The Government further contends that Mr. Furlow has not provided an explanation as to how his proposed living situation will not expose him to COVID-19. Mr. Furlow proposes that he reside with his fiancé and her parents in Sulphur, Louisiana noting that he will apply for Medicaid to help with his medical needs. Thus, Mr. Furlow argues that instead of being exposed to every inmate and staff at the BOP, he will only be exposed to three (3) people. Mr. Furlow also notes that he will be on supervised release for 10 years and if he violates the terms of his supervised release, he will go back to prison for the remainder of his term.
The Court is inclined to grant Mr. Furlow's motion for compassionate release. In doing so, the Court has considered the following: (1) the severity of Mr. Furlow's medical condition, accompanied by the gravity of the COVID-19 pandemic, (2) Mr. Furlow's completion of almost 70% of his sentence, and (4) Mr. Furlow's plans for residency upon release, and (5) 10 years of supervised release by the United States Probation Office. In addition, the Court also notes that Mr. Furlow has completed numerous educational programs, and the absence of BOP infractions while incarcerated.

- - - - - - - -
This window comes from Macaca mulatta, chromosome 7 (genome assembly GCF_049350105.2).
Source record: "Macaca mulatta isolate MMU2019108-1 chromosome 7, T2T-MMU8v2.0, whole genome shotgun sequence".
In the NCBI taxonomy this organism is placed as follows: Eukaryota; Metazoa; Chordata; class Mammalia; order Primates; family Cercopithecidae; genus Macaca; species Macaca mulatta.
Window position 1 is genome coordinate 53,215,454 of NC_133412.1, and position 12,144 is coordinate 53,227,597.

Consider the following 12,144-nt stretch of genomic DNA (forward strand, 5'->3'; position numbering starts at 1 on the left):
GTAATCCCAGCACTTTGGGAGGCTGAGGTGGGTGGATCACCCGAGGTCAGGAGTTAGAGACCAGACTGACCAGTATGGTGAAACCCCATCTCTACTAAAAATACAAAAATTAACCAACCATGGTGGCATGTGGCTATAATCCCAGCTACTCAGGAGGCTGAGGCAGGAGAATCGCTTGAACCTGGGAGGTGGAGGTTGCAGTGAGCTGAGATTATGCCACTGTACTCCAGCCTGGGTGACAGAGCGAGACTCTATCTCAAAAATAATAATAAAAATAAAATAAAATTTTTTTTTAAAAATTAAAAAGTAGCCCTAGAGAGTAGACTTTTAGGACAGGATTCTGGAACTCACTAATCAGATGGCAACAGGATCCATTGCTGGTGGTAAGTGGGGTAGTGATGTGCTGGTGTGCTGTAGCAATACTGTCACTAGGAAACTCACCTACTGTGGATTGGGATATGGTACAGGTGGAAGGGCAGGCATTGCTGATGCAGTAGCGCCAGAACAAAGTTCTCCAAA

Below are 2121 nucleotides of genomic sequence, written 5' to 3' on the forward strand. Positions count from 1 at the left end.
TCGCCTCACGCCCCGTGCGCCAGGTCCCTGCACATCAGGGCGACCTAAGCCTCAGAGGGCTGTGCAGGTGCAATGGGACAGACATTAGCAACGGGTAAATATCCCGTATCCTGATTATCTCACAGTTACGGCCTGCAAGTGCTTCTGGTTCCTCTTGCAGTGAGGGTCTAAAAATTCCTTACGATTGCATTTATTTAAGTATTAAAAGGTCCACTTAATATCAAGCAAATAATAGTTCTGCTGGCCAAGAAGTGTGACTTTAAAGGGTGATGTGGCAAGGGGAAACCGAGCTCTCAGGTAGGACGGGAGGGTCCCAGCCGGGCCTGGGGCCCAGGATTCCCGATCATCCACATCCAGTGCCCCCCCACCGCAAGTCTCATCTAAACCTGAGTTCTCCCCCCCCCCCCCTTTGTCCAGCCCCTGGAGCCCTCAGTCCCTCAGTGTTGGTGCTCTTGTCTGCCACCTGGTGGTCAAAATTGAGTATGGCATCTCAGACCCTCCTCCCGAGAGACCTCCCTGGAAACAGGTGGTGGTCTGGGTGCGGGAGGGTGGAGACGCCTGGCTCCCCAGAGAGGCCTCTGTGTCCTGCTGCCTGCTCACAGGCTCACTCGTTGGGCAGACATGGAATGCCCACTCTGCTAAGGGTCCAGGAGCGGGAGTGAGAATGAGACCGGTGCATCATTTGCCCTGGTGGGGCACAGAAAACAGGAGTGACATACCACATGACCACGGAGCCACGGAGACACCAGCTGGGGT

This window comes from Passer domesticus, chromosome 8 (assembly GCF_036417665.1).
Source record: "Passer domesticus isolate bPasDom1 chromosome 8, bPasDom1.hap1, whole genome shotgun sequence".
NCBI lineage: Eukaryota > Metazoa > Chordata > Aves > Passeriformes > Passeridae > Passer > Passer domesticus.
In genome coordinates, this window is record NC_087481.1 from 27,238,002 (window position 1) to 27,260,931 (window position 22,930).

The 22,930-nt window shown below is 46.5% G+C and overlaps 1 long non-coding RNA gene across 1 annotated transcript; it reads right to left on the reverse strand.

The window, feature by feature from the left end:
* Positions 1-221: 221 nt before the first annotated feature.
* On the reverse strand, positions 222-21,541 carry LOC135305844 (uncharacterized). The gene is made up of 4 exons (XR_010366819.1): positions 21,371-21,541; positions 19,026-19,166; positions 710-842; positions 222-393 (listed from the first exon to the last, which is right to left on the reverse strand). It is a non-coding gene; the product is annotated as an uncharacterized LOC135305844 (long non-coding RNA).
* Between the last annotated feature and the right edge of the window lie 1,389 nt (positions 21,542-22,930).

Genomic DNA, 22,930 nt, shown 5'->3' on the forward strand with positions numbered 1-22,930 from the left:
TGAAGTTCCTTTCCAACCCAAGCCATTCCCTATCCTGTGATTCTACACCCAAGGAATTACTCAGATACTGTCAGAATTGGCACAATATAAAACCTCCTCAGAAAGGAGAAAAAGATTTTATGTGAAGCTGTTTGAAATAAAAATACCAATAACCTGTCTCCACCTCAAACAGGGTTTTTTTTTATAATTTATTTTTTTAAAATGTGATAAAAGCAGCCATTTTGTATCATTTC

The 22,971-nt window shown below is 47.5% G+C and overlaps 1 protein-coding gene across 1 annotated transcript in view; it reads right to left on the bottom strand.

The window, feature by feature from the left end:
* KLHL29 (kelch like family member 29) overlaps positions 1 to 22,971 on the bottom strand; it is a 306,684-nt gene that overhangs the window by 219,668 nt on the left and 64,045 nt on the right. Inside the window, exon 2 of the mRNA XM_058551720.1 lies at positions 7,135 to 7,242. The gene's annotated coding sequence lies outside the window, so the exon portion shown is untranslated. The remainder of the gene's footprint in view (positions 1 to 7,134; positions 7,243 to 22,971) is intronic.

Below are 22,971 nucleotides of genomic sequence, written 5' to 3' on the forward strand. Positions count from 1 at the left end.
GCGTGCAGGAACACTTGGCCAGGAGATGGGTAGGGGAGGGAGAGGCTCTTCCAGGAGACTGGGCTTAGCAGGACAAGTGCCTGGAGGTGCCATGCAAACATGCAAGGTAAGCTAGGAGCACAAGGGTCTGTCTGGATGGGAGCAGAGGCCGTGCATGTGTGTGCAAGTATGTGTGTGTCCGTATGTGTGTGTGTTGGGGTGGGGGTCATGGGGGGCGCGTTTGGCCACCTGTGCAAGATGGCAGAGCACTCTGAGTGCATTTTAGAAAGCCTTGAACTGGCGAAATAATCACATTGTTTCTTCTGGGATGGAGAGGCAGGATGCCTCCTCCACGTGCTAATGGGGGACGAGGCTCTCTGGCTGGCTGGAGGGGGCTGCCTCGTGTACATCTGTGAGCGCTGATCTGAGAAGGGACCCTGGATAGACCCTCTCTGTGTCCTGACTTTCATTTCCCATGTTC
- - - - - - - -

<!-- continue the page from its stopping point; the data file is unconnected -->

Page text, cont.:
Based on the foregoing, the Court finds that Mr. Furlow has presented extraordinary and compelling circumstances that warrant early release. The Court will amend the Judgment to time served, effective fourteen (14) days from the date of this ruling, and will further order that upon release, Mr. Furlow will self-quarantine for fourteen (14) days, with all conditions of supervised release to remain in full effect. The Court further advises Mr. Furlow that any violation of the terms of supervised release will result in a revocation of his supervised release and a return to the BOP for the remainder of his sentence. Accordingly,
IT IS ORDERED that the Motion for Compassionate Release is hereby GRANTED; the Court will issue a separate Amended Judgment to that effect.
THUS DONE AND SIGNED in Chambers on this 13th day of July, 2020.
JAMES D. CAIN, JR.
UNITED STATES DISTRICT JUDGE